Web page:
by Whet Moser
Waguespack didn’t hesitate when asked what Daley would be remembered for.
“The parking meter deal,” he said. “Every time people swipe their credit card, they’ll think, ‘Daley!’”
That's the kind of reductive stump rhetoric that suggests a mayoral run, at least to me.
One thing I've seen in a couple places in regards to Mayor Daley's legacy is those ever-present black decorative fences, which are about as close to a MAYOR DALEY WAS HERE tag as exists. But as one of the Chicago News Coop's earliest investigations pointed out, they come at no small cost to business owners:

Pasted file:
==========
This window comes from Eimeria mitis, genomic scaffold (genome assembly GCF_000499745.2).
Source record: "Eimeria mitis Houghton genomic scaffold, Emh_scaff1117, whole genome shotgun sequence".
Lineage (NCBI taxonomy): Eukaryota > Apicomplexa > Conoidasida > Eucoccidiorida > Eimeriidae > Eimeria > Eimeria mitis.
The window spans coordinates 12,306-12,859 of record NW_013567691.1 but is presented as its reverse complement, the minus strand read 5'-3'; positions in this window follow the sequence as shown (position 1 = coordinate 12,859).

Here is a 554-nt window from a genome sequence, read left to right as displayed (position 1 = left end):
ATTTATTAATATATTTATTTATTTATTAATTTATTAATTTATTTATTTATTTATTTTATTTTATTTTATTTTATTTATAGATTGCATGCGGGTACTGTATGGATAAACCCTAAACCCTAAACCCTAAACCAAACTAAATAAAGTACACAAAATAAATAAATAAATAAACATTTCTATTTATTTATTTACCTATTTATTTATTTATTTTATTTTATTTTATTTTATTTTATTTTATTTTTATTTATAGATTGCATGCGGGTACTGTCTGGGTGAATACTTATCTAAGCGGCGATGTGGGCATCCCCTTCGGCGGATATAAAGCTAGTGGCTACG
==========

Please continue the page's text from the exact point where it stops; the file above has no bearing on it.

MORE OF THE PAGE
Mayor Richard M. Daley’s love of ornamental fencing, born during a trip to Europe in the mid-1990s, led City Hall and other Daley-controlled agencies to spend millions of taxpayer dollars to put up wrought-iron-style fences across Chicago. Then in 1999, the City Council approved a change in the city’s zoning and landscaping ordinances to require business owners to dig into their own pockets to surround their parking lots with the same ornamental fencing that the mayor had wrapped around schools, parks, public housing and city offices.